The Smothered Mate or Philidor's Legacy

Dec 26, 2010, 6:55 PM |


John A. Galbreath

The Smothered Mate, or Philidor's Legacy.
by John A. Galbreath, New Orleans, La.

This, at once the most elegant and interesting of chess endings, happens but seldom in actual play, and the following examples, all occurring in play, cannot fail to be of much interest and instruction to the reader. Every chess player is familiar with the ordinary forms of the ending which is given in all the elementary handbooks, and it is therefore unnecessary to repeat any of them here.

"Philidor's Legacy" is the name which, by a sort of universal consent, has been given' to the ending in honor of the famous French Master; but it is certain that it was known nearly a century before Philidor was born, in 1726.

By whom it was first played cannot even be conjectured. Mr. Steinitz, writing of the ending in his International Chess Magazine, January, 1885, page 25, has this to say in a note to a game between himself and an amateur:

"This mate is an ordinary version of the smothered mate, the first authorship of which is commonly ascribed to Philidor, after whom it is generally named "Philidor's Legacy". Mr. J. G. Ascher, of Montreal, has however latterly come into possession of a very rare book on the game printed in 1656, nearly sixty years before Philidor was born, in which a specimen of this beautiful mate occurs. The book referred to is apparently a translation of an Italian author named Biachimo, and we understand that neither the original work nor its translation are mentioned in any printed index of chess books." Mr. Steinitz, while a great chess player and a most profound analyst, was not very strong in matters pertaining to chess history.

The book referred to was presented to the writer many years after Mr. Steinitz"s note was written, and after considerable research I have found that it is an English translation of the first edition of Greco, the celebrated Calabrian. George Walker in the appendix to his "Treatise on Chess", third edition published in 1841, gives a "Bibliographical Catalogue of Printed Books and Writers on Chess" up to that period, and has this: "Beale, Francis— The royall game of Chesse-playe, sometimes the recreation of the late king, with many of the nobility, illustrated with almost an hundred Gambetts, being the study of Biochimo, the famous Italian. London, 1656, 8vo, pp. 122.  Mr. Beale's work is, in fact, the translation and first edition of Greco, who is erroneously styled "Biochimo'' instead of "Gioachino".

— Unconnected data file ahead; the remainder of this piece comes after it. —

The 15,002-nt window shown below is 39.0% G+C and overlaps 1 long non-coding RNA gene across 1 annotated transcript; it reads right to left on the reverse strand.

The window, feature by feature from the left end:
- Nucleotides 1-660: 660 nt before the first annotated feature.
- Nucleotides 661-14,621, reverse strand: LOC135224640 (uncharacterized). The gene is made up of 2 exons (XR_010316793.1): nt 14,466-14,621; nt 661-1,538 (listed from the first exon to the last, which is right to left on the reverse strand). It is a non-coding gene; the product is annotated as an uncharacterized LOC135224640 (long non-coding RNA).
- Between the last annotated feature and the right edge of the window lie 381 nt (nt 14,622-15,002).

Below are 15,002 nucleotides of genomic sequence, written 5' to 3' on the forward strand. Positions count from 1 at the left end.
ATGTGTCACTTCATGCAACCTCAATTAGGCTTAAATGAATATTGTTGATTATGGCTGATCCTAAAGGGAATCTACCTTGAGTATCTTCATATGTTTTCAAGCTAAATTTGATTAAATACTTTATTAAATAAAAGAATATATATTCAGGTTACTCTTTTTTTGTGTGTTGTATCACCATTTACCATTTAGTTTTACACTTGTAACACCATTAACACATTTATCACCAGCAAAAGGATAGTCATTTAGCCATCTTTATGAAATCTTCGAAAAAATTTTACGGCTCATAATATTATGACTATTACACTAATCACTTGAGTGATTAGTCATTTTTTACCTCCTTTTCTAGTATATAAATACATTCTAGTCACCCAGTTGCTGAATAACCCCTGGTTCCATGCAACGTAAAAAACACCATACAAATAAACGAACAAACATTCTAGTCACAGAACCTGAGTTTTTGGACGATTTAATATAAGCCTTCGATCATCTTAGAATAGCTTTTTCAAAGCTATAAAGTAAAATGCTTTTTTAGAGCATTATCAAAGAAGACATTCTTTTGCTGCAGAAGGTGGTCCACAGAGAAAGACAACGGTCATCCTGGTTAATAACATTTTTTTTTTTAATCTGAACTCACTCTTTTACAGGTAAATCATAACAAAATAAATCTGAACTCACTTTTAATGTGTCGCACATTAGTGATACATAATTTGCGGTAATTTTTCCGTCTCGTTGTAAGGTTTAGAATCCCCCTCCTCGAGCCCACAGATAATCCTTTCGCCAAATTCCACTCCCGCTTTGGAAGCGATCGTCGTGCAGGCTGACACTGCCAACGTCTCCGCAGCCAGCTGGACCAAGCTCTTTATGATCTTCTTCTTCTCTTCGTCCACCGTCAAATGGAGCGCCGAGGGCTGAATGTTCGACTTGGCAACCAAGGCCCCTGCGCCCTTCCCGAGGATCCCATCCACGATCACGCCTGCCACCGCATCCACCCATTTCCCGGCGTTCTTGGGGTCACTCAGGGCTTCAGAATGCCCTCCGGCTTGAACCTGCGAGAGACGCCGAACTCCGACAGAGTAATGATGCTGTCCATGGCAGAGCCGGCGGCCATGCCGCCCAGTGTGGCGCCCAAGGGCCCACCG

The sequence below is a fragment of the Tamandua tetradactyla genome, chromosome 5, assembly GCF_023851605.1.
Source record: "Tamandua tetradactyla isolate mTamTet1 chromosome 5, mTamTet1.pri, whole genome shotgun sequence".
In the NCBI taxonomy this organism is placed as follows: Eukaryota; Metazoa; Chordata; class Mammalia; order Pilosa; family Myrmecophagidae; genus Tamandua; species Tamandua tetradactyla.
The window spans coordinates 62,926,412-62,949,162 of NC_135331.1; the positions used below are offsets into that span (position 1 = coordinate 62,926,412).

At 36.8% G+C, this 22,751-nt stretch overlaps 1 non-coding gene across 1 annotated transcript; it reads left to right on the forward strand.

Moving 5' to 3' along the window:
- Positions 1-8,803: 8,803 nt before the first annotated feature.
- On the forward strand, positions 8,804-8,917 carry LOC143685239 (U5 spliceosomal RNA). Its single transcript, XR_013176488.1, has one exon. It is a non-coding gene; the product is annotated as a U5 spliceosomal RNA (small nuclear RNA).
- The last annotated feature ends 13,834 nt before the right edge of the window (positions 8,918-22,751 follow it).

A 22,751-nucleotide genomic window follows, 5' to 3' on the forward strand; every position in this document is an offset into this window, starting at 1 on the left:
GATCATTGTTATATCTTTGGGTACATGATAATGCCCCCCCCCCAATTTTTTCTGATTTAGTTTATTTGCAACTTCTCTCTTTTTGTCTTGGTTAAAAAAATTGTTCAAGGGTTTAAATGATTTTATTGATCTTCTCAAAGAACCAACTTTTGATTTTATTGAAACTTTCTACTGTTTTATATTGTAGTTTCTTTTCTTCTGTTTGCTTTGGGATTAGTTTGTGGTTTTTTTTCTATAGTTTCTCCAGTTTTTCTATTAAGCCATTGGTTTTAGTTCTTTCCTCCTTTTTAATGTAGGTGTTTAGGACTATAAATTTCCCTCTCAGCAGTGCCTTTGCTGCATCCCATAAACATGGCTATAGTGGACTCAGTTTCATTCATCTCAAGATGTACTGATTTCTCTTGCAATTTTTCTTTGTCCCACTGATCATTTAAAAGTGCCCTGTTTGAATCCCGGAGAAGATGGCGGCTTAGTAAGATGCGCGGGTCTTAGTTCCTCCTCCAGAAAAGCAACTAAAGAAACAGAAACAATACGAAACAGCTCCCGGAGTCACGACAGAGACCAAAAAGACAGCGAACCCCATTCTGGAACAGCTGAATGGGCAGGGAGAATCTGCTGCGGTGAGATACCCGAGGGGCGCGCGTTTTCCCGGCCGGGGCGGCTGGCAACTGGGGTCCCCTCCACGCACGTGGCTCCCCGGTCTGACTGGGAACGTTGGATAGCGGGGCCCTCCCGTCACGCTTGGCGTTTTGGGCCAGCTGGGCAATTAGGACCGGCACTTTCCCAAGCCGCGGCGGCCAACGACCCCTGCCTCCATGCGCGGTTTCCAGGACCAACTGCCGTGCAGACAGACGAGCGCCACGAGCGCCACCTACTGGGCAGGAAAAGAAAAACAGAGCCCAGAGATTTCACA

It is in this first edition of Greco then that we have the first authentic record of the smothered mate, and it was doubtless familiar to all the great chess players who preceded him, many years before Columbus sailed on the voyage which resulted in his discovery of the western world. It must be remembered in this connection that anciently the Queen was the weakest of the pieces, and that she acquired her present power some time during the Fifteenth century. The smothered mate therefore was discovered by some chess artist who lived and played the game between that time and the advent of Greco's book. It may have been the Calabrian himself who first played it. So much for the origin of the ending. Like many other things, it is lost in the misty past, so we will continue to call it Philidor's Legacy, in honor of the amiable and gifted French Chess Paladin.
-American Chess Bulletin, 1912.


The mate offered by Greco in the above article was:

But this mate first appeared in Lucena's 1497 book "Repetición de amores y Arte de ajedrez."  The Mammoth Book of Chess by Graham Burgess and John Nunn published the following position from Lucena:

Below is a scan from Luis Ramírez de Lucena's book showing the position

(the A, B, C,and E seem to indicate the move order with D (visible on d8), the alternate move)